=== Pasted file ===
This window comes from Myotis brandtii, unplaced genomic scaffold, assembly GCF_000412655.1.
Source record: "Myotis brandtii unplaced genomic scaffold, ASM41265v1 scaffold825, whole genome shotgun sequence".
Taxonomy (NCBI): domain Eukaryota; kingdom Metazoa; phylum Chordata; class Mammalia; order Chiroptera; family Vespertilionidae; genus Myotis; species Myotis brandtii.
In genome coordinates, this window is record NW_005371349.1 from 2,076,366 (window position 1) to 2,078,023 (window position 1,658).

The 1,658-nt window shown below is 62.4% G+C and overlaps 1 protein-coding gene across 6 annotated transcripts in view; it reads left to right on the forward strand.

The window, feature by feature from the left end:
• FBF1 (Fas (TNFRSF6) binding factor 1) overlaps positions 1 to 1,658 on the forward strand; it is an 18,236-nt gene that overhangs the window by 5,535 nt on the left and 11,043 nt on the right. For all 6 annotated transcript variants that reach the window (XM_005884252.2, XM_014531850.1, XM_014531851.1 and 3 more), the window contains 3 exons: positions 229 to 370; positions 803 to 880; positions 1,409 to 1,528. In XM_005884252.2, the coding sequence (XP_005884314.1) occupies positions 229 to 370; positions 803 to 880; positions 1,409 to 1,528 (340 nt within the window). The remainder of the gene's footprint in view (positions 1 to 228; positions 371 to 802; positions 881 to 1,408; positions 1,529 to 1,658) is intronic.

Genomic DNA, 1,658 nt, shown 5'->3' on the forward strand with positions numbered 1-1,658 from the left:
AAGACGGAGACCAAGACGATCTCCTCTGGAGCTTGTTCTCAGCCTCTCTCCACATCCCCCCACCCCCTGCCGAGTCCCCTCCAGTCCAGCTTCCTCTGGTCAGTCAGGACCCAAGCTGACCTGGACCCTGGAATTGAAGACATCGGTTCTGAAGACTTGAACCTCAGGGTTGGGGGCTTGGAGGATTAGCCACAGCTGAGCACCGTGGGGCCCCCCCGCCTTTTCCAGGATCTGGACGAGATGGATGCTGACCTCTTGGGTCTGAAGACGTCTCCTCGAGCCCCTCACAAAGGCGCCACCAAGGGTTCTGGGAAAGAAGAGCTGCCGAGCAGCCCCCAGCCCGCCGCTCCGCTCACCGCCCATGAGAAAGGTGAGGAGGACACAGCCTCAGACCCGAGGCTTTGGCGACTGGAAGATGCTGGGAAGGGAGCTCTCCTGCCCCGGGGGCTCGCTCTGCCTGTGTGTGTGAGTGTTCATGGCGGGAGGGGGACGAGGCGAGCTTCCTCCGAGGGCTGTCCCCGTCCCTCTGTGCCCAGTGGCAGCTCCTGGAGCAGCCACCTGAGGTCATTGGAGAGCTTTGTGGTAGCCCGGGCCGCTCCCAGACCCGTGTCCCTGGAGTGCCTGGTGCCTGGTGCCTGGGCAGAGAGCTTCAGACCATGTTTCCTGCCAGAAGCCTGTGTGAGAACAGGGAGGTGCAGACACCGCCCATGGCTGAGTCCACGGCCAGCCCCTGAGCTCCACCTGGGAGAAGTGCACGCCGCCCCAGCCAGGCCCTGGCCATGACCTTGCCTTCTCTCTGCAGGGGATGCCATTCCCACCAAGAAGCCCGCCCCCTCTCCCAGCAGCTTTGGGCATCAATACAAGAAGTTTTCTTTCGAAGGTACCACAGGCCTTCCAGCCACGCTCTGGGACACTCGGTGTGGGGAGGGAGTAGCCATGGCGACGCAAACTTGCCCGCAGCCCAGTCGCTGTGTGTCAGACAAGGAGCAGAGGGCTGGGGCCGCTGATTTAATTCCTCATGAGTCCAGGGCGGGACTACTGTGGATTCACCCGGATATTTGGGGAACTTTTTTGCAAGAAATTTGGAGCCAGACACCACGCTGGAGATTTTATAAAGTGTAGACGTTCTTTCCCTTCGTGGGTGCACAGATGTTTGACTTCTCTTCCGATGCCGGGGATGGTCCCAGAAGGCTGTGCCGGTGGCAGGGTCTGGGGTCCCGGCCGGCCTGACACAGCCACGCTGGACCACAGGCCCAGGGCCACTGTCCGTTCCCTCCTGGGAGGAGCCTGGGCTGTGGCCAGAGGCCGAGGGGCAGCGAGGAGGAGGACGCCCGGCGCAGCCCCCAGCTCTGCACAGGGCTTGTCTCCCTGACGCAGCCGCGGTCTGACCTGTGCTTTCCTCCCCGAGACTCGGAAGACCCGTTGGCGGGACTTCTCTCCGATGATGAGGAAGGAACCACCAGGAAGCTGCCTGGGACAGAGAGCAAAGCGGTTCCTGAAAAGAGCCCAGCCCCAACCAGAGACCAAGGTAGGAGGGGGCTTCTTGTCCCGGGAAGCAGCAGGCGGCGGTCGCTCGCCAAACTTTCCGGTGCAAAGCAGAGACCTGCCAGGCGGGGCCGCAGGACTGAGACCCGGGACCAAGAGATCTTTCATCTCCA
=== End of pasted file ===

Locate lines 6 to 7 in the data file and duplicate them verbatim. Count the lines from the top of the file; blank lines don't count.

The window, feature by feature from the left end:
• FBF1 (Fas (TNFRSF6) binding factor 1) overlaps positions 1 to 1,658 on the forward strand; it is an 18,236-nt gene that overhangs the window by 5,535 nt on the left and 11,043 nt on the right. For all 6 annotated transcript variants that reach the window (XM_005884252.2, XM_014531850.1, XM_014531851.1 and 3 more), the window contains 3 exons: positions 229 to 370; positions 803 to 880; positions 1,409 to 1,528. In XM_005884252.2, the coding sequence (XP_005884314.1) occupies positions 229 to 370; positions 803 to 880; positions 1,409 to 1,528 (340 nt within the window). The remainder of the gene's footprint in view (positions 1 to 228; positions 371 to 802; positions 881 to 1,408; positions 1,529 to 1,658) is intronic.